Until I lost it at a house party on Del Playa Drive last spring, my Ricky Williams jersey was my most prized piece of sports memorabilia. Forget the Ken Griffey Jr. foul ball and autographed Mark McGwire rookie card. Ricky’s green armor meant more to me than courtside Warriors tickets. What’s the big deal about Ricky? Well, do you know anyone else that turned down millions of dollars, a mountain of NFL records and gaudy prime time commercial appearances to smoke the reefer? I didn’t think so.
But that’s not entirely accurate — Williams didn’t walk away from millions just to toke up whenever he felt the opportunity. Known for his shyness in public, the 1998 Heisman Trophy winner at Texas was diagnosed with social anxiety disorder in 2001 and felt marijuana helped him cope in certain social situations. Williams also explored treatment with GlaxoSmithKline’s antidepressant drug Paxil and worked with the pharmaceutical company to help teach others about the disorder, and empower the 53 million U.S. adults who share the disorder. But Williams soon admitted that marijuana produced far fewer side effects than Paxil, and ended his ties with GlaxoSmithKline.
Williams’ first positive test for marijuana came after he joined the Miami Dolphins in 2002. That season, he led the league in carries at 383 and rushing yards at 1,853. In December 2003, he failed his second drug test, and then announced his retirement from the league before training camp the following season. He explained his personal views clashed with the NFL’s absurd substance abuse policy. In the season without Williams, the Dolphins managed their worst record since the 1960s, going 4-12 as the second-worst team in the NFL. The league continued to make matters worse for Ricky. He has since returned to the Dolphins, failed another drug test, played in Canada for the CFL, attempted to re-join the Dolphins and failed another drug test. During his time away, Williams converted to Hinduism, taught free yoga lessons and spent time at a Native American school of holistic medicine called Ayuveda in Grass Valley, California.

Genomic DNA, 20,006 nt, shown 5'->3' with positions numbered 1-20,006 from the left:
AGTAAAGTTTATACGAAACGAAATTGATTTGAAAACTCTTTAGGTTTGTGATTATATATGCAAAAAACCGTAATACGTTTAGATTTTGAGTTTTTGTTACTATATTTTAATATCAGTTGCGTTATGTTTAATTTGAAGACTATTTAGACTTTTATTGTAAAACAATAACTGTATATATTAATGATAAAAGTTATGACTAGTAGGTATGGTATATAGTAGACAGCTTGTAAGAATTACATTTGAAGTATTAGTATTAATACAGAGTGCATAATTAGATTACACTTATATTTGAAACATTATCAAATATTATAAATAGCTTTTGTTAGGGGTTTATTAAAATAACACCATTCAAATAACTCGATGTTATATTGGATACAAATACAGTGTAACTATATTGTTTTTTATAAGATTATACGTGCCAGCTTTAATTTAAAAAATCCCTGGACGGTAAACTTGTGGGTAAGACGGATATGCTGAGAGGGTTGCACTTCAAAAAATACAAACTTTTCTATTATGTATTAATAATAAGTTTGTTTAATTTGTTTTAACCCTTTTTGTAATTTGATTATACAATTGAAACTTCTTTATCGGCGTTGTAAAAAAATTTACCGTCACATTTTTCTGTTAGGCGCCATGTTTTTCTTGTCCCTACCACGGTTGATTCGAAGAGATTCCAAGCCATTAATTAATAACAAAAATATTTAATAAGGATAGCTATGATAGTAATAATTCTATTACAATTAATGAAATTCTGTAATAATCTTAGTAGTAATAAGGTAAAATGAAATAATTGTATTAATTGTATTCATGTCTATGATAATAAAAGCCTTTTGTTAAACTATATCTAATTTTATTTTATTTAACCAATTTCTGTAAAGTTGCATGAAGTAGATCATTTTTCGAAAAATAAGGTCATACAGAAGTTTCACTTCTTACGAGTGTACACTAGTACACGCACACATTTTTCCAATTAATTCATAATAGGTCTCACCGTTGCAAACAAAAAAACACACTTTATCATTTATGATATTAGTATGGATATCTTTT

After seven seasons in the NFL, Williams tested positive for marijuana a total of five times, has served a year and four games worth of suspensions and owes the Dolphins a total of $8.6 million for breaching his contract in 2004 by retiring.
But the problem doesn’t rest in Ricky’s hands. The NFL and its ridiculous substance abuse policy is what needs to spend some time in the review booth.
In what couldn’t be further from the truth, in 2003, broadcast analyst Cris Collinsworth wrote that the NFL’s best policies concerned the handling of the steroid issue. Collinsworth’s ignorance of the NFL is sickeningly ironic as he erroneously praises the harshness of steroid penalties. He explains that first offenses carry a four-game suspension, a second comes with a six-game suspension and a third offense results in at least a year away from the field. Chris must be breathing exhaust fumes. Suspensions that the NFL dishes out for marijuana offenses are foolishly similar. Williams was suspended for four games and fined $650,000 for his second offense and faced the same one-year suspension as with his third positive test for marijuana.
How does that add up? With more athletes these days admitting to smoking weed, marijuana-related suspensions might start spewing out of NFL Commissioner Roger Goodell’s ass like a cascading bong rip. Michael Vick and rookies like Calvin Johnson, have been blasted recently by the media for smoking weed. It seems the NFL will continue to lead the ban bandwagon, failing to recognize which substances hinder the game and its players and which substances they should leave up to the players’ discretion and their psychological needs.
Ricky didn’t abandon his team, his coaches or his fans. The NFL abandoned him long before he had a chance to prove himself and his vast array of talents.